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An Episcopal Trilogy
by [?]


If there is any truth in the old adage that a burnt child dreads the fire, I ought to be very loath to touch a sermon, while the memory of what befell me on a recent occasion, possibly not yet forgotten by the readers of the Nineteenth Century, is uneffaced. But I suppose that even the distinguished censor of that unheard-of audacity to which not even the newspaper report of a sermon is sacred, can hardly regard a man of science as either indelicate or presumptuous, if he ventures to offer some comments upon three discourses, specially addressed to the great assemblage of men of science which recently gathered at Manchester, by three bishops of the State Church. On my return to England not long ago, I found a pamphlet[28] containing a version, which I presume to be authorised, of these sermons, among the huge mass of letters and papers which had accumulated during two months’ absence; and I have read them not only with attentive interest, but with a feeling of satisfaction which is quite new to me as a result of hearing, or reading, sermons. These excellent discourses, in fact, appear to me to signalise a new departure in the course adopted by theology towards science, and to indicate the possibility of bringing about an honourable modus vivendi between the two. How far the three bishops speak as accredited representatives of the Church is a question to be considered by and by. Most assuredly, I am not authorised to represent any one but myself. But I suppose that there must be a good many people in the Church of the bishops’ way of thinking; and I have reason to believe that, in the ranks of science, there are a good many persons who, more or less, share my views. And it is to these sensible people on both sides, as the bishops and I must needs think those who agree with us, that my present observations are addressed. They will probably be astonished to learn how insignificant, in principle, their differences are.

It is impossible to read the discourses of the three prelates without being impressed by the knowledge which they display, and by the spirit of equity, I might say of generosity, towards science which pervades them. There is no trace of that tacit or open assumption that the rejection of theological dogmas, on scientific grounds, is due to moral perversity, which is the ordinary note of ecclesiastical homilies on this subject, and which makes them look so supremely silly to men whose lives have been spent in wrestling with these questions. There is no attempt to hide away real stumbling-blocks under rhetorical stucco; no resort to the tu quoque device of setting scientific blunders against theological errors; no suggestion that an honest man may keep contradictory beliefs in separate pockets of his brain; no question that the method of scientific investigation is valid, whatever the results to which it may lead; and that the search after truth, and truth only, ennobles the searcher and leaves no doubt that his life, at any rate, is worth living. The Bishop of Carlisle declares himself pledged to the belief that “the advancement of science, the progress of human knowledge, is in itself a worthy aim of the greatest effort of the greatest minds.”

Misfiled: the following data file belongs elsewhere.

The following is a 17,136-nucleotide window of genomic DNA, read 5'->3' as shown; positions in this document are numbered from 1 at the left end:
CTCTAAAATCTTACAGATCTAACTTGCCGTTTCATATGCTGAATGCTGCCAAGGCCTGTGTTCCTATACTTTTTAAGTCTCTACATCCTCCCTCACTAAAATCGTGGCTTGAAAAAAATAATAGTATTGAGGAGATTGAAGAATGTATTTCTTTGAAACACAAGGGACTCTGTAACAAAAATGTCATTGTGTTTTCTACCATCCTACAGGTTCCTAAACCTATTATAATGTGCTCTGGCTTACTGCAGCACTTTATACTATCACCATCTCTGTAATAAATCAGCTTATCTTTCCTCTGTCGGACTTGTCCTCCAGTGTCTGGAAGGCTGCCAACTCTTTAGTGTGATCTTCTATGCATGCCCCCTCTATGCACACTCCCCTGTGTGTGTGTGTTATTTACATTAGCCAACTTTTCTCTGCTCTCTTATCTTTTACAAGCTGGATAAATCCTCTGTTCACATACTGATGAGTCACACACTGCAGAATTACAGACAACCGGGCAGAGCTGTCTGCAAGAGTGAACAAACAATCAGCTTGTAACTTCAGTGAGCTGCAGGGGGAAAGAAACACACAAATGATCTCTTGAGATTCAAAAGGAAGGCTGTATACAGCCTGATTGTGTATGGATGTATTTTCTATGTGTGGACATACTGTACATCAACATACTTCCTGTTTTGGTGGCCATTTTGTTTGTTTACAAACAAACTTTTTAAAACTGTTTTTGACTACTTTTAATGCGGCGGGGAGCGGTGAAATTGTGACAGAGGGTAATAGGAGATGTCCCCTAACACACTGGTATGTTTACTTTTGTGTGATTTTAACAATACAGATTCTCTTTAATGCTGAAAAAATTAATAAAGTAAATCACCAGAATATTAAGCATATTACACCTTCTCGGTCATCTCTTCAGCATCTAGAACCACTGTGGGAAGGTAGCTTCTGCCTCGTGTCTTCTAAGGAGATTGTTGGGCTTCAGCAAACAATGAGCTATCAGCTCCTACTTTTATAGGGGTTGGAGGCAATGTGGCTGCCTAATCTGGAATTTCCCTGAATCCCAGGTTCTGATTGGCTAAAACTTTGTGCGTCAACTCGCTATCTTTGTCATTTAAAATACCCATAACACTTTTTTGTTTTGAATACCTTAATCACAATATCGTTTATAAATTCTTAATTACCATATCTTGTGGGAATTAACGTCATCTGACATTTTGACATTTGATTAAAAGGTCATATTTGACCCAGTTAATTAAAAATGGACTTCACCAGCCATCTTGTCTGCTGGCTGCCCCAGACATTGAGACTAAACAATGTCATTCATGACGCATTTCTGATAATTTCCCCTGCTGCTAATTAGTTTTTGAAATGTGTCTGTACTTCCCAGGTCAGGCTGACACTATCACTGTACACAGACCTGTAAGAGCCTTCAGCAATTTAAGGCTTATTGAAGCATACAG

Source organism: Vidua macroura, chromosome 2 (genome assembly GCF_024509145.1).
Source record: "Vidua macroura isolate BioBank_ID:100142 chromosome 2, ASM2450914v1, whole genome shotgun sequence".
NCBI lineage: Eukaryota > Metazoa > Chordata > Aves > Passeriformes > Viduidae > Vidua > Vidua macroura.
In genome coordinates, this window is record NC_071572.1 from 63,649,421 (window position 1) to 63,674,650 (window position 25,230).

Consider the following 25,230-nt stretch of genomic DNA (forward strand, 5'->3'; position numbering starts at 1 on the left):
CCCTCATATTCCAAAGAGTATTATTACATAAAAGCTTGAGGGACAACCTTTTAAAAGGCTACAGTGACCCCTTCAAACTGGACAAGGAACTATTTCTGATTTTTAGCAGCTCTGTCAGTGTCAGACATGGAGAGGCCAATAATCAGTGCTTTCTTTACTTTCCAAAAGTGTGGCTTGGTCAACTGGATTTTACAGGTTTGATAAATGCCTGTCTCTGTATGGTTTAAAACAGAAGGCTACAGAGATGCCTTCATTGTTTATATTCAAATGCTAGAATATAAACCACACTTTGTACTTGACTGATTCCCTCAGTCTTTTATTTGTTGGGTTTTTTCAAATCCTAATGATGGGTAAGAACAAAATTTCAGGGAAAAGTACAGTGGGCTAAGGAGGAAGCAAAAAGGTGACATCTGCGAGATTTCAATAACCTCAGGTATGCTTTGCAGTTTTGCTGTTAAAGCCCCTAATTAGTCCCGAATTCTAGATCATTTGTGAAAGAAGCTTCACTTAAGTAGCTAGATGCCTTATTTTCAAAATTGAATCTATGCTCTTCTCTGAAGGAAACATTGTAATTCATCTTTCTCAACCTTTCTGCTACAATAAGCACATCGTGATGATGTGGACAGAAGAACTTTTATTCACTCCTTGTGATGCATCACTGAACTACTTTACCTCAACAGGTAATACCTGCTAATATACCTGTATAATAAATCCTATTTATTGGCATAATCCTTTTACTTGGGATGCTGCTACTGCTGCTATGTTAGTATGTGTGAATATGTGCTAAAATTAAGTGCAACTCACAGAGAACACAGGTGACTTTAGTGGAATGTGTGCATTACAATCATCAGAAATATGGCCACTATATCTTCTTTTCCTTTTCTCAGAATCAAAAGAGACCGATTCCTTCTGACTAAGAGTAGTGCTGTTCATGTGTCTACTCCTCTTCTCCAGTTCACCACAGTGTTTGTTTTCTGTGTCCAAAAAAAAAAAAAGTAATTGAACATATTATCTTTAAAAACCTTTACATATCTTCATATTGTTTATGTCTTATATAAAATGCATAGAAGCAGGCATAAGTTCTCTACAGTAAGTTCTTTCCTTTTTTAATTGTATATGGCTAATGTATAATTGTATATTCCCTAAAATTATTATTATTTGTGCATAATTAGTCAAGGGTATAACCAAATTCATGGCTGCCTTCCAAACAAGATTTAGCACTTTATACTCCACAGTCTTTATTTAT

How often was it my fate, a quarter of a century ago, to see the whole artillery of the pulpit brought to bear upon the doctrine of evolution and its supporters! Any one unaccustomed to the amenities of ecclesiastical controversy would have thought we were too wicked to be permitted to live. But let us hear the Bishop of Bedford. After a perfectly frank statement of the doctrine of evolution and some of its obvious consequences, that learned prelate pleads, with all earnestness, against

a hasty denunciation of what may be proved to have at least some elements of truth in it, a contemptuous rejection of theories which we may some day learn to accept as freely and with as little sense of inconsistency with God’s word as we now accept the theory of the earth’s motion round the sun, or the long duration of the geological epochs (p. 28).